TOKYO -- Former Nissan Motor Chairman Carlos Ghosn's dramatic escape from house arrest here, which has entangled the U.S., the Europe and the Middle East along with Japan, is certain to have broad repercussions -- not least for Ghosn himself.
The operation has been likened to something out of a Hollywood movie and captivated the world. Yet the degree to which people sympathize with Ghosn varies widely.
Polling by three French publications found that around 60% to 80% of respondents said he was right to flee Japan. But the move has also drawn condemnation, and not only from Tokyo.
Lebanon has seen a wave of mass anti-government protests amid public anger over widespread corruption and deep economic malaise, and suspicion of Beirut's involvement in Ghosn's vanishing act has only fanned the flames. Young protesters have called him a symbol of corruption among Lebanese elites.
The former Nissan chief's escape is in no way the flight to freedom he has made it out to be. Going abroad while on bail was an end run that made a mockery of Japan's rule of law and sovereignty over criminal justice and immigration, and the criticism Ghosn has faced for it is justified.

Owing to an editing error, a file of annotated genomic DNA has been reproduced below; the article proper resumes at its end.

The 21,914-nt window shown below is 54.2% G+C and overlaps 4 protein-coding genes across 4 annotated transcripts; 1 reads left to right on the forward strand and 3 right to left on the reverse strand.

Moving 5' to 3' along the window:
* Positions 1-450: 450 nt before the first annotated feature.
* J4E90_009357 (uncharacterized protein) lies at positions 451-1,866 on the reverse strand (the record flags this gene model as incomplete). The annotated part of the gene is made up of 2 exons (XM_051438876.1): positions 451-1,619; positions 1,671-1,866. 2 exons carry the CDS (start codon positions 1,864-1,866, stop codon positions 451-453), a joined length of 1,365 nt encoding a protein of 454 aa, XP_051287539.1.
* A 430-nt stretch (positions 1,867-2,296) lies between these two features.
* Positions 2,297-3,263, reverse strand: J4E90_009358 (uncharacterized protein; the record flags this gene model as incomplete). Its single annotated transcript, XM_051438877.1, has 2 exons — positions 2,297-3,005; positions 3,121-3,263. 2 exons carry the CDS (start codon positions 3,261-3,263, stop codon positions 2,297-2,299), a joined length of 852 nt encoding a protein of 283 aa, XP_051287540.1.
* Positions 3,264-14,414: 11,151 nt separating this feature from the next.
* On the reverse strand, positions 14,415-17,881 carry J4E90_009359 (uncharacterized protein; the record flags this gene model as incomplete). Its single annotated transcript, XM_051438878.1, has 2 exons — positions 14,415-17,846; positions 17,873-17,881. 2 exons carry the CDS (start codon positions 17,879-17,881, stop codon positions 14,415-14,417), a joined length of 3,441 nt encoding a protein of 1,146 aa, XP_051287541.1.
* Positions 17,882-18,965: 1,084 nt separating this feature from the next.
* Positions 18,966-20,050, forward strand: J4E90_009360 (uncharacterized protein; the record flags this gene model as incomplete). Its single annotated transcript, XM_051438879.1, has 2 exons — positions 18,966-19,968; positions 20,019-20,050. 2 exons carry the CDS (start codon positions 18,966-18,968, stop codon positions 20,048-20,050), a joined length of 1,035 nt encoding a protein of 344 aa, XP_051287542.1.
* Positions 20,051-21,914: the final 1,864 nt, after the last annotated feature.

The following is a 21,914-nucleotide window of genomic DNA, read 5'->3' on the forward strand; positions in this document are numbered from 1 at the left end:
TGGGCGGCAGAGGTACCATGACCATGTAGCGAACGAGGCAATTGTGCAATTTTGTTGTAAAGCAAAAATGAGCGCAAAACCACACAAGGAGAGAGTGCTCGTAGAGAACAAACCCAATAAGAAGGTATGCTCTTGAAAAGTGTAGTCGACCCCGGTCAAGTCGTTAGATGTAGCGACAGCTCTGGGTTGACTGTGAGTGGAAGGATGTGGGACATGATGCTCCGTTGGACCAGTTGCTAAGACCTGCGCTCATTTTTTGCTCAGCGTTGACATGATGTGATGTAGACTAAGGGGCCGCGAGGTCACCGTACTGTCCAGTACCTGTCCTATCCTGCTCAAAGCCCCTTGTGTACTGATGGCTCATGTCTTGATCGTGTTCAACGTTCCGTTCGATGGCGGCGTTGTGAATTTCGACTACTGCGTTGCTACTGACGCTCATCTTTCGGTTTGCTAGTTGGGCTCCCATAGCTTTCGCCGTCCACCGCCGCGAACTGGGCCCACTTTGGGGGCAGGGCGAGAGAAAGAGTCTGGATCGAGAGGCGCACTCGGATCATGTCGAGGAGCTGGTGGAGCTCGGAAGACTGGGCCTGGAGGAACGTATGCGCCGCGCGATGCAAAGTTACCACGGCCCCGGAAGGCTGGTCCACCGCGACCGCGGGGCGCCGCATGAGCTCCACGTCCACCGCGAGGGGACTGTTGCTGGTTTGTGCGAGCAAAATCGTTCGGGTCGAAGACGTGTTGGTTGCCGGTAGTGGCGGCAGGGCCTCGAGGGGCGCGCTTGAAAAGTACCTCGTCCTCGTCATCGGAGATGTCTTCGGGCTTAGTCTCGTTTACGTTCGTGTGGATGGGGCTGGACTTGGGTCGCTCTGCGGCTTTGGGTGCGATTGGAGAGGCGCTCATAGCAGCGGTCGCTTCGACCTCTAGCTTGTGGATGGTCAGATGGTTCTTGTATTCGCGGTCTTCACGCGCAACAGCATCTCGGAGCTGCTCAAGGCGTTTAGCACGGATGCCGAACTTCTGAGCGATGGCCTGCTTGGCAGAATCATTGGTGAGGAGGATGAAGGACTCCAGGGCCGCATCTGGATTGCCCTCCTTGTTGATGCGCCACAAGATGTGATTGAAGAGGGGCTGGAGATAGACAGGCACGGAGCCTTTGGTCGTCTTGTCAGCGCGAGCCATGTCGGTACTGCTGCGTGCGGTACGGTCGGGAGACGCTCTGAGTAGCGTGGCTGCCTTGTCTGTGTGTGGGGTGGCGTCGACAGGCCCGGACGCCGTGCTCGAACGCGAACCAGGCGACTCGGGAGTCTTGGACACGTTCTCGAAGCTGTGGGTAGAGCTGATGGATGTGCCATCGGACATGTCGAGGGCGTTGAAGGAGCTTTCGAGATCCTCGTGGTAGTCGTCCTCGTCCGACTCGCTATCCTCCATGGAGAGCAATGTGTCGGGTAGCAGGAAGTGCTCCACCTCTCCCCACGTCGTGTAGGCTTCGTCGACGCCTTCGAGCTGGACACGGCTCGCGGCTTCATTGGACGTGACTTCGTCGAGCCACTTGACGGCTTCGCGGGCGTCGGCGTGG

This is not to say that he does not deserve praise for his skill as a manager. He turned around a Nissan on the brink of collapse and led an alliance with Renault and Mitsubishi Motors that for a time stood at the pinnacle of the auto industry.
Since Ghosn's November 2018 arrest and subsequent ouster from management at Nissan and Renault, earnings at both automakers have slumped. The executives who initially took over the top two posts at each company have since resigned or been forced out. More than 10 senior officials in all have left Renault and Nissan since Ghosn's removal.
While Ghosn's leadership has been described as autocratic, it may have been what bound the Franco-Japanese alliance together.
Yet for all his talent, the moment Ghosn broke Japan's laws and became an internationally wanted fugitive, he closed off any possibility of returning to prominence as a global executive.
In a settlement of fraud charges against Ghosn, the U.S. Securities and Exchange Commission barred him from serving as an executive at a listed American company for 10 years. He remains under preliminary investigation in France over allegations of using Renault assets for personal benefit and could face charges should he return there.
Ultimately, Ghosn has only himself to blame for the blemish on his track record and the end of his management career.
If he wanted to clear his name and stage a comeback, he should have stood trial properly in Japan. Ghosn may avoid legal trouble in Lebanon, but his fugitive status will likely limit where he can work. If he chose to flee understanding this, then his unprecedented escape leaves a worse taste in the mouth.